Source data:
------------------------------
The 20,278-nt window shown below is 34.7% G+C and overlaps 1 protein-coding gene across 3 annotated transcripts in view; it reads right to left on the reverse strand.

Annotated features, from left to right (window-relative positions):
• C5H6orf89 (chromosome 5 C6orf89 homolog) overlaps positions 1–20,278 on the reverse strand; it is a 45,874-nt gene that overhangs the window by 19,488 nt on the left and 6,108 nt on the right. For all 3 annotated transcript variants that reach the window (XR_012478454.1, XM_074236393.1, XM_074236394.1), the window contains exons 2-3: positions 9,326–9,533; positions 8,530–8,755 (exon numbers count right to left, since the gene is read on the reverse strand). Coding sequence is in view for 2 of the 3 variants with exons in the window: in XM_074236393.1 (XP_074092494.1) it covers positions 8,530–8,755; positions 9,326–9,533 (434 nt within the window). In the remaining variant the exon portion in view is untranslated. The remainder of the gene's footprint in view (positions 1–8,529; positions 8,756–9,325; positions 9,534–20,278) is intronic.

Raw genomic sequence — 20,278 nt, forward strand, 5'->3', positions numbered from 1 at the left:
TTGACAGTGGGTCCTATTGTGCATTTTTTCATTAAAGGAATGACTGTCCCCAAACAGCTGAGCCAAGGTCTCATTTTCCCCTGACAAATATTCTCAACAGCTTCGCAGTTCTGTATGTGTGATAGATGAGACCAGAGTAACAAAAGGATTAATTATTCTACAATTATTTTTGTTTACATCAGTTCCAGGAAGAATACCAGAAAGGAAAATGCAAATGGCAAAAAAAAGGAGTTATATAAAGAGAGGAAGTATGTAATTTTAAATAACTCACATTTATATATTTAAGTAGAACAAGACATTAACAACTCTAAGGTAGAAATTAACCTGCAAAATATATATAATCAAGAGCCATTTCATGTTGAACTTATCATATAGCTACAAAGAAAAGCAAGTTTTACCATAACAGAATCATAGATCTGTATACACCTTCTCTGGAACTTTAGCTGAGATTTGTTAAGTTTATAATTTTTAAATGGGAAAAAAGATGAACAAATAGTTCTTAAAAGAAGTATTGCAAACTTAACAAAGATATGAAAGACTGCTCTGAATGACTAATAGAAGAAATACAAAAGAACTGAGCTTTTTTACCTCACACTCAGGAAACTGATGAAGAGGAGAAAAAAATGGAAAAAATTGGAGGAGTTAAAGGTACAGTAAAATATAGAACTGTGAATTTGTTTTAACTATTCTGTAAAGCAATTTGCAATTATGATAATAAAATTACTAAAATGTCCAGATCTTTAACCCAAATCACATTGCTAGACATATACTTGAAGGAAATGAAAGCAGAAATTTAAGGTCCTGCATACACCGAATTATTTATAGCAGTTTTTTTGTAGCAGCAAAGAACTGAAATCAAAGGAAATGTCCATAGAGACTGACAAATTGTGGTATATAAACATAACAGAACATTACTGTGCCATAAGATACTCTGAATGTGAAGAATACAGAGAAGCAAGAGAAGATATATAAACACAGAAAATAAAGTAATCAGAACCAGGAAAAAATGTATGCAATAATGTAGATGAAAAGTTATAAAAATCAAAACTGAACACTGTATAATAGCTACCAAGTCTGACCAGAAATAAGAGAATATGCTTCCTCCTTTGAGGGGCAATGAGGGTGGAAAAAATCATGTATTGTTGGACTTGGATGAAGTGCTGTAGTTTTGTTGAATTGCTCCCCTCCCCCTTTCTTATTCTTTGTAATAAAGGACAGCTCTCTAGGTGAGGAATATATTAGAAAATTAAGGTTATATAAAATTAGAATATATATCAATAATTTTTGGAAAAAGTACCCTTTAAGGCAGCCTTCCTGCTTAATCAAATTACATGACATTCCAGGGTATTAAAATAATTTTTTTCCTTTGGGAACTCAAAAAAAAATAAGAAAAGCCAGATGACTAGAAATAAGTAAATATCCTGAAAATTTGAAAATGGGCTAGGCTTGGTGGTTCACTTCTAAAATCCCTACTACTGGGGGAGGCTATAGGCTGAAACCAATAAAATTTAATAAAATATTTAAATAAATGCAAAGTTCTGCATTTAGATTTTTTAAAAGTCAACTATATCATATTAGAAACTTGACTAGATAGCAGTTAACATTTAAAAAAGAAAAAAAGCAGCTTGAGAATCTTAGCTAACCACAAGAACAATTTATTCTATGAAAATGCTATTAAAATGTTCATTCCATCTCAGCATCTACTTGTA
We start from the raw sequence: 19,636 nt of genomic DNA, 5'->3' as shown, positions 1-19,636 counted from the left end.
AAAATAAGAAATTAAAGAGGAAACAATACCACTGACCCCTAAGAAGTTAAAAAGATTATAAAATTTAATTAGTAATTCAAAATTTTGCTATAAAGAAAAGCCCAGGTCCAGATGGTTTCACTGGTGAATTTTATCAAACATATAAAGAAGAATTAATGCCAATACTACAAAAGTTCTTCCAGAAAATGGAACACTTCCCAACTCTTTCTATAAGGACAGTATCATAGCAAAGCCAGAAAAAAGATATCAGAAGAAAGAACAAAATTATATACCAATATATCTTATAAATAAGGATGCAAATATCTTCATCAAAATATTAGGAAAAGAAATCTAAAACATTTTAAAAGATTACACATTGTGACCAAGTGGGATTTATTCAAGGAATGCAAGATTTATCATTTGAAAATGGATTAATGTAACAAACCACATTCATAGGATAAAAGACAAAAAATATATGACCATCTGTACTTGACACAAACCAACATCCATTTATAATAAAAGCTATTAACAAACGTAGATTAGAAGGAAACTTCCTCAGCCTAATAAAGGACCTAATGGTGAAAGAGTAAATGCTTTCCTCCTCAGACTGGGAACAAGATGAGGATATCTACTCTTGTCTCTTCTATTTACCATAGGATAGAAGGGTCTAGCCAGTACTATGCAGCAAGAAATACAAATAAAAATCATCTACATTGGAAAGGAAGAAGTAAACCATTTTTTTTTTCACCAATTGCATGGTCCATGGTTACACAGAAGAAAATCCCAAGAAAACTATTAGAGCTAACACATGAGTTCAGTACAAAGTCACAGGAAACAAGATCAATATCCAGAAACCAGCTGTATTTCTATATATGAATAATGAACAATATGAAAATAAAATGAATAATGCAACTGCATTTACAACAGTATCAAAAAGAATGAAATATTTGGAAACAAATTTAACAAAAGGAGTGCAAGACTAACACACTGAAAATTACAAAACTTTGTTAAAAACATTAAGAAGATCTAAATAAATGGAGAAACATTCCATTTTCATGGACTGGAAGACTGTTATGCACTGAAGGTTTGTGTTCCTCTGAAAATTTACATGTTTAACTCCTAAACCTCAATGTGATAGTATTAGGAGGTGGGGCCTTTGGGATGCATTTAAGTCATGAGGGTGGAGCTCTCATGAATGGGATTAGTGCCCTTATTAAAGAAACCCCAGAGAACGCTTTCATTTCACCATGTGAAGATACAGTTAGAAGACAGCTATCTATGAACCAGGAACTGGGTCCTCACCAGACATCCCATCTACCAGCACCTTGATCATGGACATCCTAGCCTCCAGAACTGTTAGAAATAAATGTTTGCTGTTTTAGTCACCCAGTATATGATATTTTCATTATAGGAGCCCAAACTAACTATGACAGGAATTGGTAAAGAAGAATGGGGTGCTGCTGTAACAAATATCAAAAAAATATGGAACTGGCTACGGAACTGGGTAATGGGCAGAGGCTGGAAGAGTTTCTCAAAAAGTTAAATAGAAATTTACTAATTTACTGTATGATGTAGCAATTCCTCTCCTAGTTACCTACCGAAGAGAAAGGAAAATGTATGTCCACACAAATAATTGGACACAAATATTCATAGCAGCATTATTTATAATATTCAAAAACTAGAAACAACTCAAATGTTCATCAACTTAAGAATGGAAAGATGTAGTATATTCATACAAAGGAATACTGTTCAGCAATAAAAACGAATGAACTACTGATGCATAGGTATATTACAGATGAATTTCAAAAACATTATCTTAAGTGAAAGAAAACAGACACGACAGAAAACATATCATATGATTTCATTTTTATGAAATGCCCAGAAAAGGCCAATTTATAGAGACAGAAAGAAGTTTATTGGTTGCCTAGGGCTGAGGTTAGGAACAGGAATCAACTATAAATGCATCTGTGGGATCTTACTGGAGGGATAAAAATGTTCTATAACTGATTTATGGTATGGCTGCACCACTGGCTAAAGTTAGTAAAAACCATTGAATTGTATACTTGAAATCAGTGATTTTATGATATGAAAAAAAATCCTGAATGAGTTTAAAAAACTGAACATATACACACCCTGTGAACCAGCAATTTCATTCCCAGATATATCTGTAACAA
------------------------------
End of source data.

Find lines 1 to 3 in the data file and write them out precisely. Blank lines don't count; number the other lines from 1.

The 20,278-nt window shown below is 34.7% G+C and overlaps 1 protein-coding gene across 3 annotated transcripts in view; it reads right to left on the reverse strand.

Annotated features, from left to right (window-relative positions):
• C5H6orf89 (chromosome 5 C6orf89 homolog) overlaps positions 1–20,278 on the reverse strand; it is a 45,874-nt gene that overhangs the window by 19,488 nt on the left and 6,108 nt on the right. For all 3 annotated transcript variants that reach the window (XR_012478454.1, XM_074236393.1, XM_074236394.1), the window contains exons 2-3: positions 9,326–9,533; positions 8,530–8,755 (exon numbers count right to left, since the gene is read on the reverse strand). Coding sequence is in view for 2 of the 3 variants with exons in the window: in XM_074236393.1 (XP_074092494.1) it covers positions 8,530–8,755; positions 9,326–9,533 (434 nt within the window). In the remaining variant the exon portion in view is untranslated. The remainder of the gene's footprint in view (positions 1–8,529; positions 8,756–9,325; positions 9,534–20,278) is intronic.